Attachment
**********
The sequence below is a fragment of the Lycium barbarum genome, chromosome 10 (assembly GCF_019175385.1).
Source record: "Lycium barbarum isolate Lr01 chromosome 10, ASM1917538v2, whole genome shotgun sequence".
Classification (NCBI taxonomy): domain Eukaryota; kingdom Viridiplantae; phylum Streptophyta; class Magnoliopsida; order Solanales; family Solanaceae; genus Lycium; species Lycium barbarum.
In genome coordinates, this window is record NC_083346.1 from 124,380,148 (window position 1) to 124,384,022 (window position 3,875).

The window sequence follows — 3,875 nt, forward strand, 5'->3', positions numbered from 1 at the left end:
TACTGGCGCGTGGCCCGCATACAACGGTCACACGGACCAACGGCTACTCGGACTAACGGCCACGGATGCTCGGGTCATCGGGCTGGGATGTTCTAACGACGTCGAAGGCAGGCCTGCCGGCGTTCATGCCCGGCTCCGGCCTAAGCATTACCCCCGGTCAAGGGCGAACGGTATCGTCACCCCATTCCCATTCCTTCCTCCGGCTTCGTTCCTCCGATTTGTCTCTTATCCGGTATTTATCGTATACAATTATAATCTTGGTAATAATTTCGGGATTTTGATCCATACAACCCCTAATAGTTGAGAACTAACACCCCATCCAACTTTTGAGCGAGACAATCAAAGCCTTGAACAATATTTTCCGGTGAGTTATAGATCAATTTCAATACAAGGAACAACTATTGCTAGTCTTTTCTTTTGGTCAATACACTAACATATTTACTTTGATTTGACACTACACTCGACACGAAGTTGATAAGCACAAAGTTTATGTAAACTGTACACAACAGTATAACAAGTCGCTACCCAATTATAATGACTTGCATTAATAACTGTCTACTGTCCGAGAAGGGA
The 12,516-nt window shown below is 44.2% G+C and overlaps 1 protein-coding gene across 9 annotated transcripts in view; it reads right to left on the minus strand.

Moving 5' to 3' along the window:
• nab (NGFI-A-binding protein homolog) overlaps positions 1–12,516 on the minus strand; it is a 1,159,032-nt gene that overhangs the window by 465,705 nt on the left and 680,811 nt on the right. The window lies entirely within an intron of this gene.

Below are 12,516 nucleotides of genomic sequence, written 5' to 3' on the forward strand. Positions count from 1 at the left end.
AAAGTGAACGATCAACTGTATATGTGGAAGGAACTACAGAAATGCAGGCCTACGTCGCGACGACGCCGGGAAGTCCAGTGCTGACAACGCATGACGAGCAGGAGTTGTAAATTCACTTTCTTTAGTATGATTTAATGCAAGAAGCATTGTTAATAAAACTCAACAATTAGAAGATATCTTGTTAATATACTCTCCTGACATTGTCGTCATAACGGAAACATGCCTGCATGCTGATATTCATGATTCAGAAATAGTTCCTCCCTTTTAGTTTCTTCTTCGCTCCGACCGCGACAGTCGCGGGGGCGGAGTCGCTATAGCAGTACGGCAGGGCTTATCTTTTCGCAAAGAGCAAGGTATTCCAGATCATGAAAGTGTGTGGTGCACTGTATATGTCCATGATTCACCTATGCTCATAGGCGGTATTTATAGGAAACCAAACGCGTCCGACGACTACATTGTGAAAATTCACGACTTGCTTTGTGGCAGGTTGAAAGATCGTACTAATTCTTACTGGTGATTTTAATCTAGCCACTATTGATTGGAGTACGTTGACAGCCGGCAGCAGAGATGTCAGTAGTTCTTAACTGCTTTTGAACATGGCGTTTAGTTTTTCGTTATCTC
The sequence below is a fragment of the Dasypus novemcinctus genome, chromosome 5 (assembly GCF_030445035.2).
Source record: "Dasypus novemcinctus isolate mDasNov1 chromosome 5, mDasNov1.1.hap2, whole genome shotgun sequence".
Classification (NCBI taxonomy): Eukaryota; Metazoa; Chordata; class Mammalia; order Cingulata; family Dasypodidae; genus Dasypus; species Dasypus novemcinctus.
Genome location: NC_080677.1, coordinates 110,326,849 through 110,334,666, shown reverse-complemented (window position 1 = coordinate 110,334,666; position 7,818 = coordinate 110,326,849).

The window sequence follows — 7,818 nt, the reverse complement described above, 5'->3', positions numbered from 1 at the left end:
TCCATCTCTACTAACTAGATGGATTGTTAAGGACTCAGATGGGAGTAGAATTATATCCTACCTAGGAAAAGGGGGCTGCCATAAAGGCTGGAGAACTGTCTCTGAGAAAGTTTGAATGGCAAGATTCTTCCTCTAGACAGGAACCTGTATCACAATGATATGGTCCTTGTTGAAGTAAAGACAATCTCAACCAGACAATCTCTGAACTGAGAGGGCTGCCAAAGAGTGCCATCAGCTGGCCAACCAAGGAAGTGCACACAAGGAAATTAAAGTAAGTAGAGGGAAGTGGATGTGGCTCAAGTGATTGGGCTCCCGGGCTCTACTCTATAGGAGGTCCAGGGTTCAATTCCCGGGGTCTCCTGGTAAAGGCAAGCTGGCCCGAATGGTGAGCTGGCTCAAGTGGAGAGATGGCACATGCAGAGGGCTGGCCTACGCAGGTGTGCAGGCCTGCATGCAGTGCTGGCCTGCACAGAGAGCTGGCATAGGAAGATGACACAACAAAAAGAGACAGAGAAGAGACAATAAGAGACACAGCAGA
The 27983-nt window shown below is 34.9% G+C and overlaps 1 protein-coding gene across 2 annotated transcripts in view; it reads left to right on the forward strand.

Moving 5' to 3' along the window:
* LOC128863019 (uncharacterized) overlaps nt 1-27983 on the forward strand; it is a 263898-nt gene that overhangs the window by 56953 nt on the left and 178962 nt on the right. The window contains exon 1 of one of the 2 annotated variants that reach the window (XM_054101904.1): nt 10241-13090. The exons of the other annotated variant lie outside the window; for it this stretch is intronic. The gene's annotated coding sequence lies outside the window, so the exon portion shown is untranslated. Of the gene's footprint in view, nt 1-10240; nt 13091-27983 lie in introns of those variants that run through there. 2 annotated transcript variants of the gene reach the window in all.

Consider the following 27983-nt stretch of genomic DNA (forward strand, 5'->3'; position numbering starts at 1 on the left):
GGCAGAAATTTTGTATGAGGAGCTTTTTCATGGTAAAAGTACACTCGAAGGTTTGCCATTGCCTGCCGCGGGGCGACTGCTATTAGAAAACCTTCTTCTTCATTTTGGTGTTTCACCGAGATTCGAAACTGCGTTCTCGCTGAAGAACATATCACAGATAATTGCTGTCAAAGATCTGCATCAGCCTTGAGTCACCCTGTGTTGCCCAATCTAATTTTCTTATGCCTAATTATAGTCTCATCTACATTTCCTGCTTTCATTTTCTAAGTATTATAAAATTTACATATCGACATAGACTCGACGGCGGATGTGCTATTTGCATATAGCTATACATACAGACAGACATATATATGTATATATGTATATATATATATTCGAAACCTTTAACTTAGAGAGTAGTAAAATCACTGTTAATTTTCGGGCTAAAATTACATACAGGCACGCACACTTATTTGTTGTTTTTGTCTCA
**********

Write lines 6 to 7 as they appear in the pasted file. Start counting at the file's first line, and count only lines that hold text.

TACTGGCGCGTGGCCCGCATACAACGGTCACACGGACCAACGGCTACTCGGACTAACGGCCACGGATGCTCGGGTCATCGGGCTGGGATGTTCTAACGACGTCGAAGGCAGGCCTGCCGGCGTTCATGCCCGGCTCCGGCCTAAGCATTACCCCCGGTCAAGGGCGAACGGTATCGTCACCCCATTCCCATTCCTTCCTCCGGCTTCGTTCCTCCGATTTGTCTCTTATCCGGTATTTATCGTATACAATTATAATCTTGGTAATAATTTCGGGATTTTGATCCATACAACCCCTAATAGTTGAGAACTAACACCCCATCCAACTTTTGAGCGAGACAATCAAAGCCTTGAACAATATTTTCCGGTGAGTTATAGATCAATTTCAATACAAGGAACAACTATTGCTAGTCTTTTCTTTTGGTCAATACACTAACATATTTACTTTGATTTGACACTACACTCGACACGAAGTTGATAAGCACAAAGTTTATGTAAACTGTACACAACAGTATAACAAGTCGCTACCCAATTATAATGACTTGCATTAATAACTGTCTACTGTCCGAGAAGGGA
The 12,516-nt window shown below is 44.2% G+C and overlaps 1 protein-coding gene across 9 annotated transcripts in view; it reads right to left on the minus strand.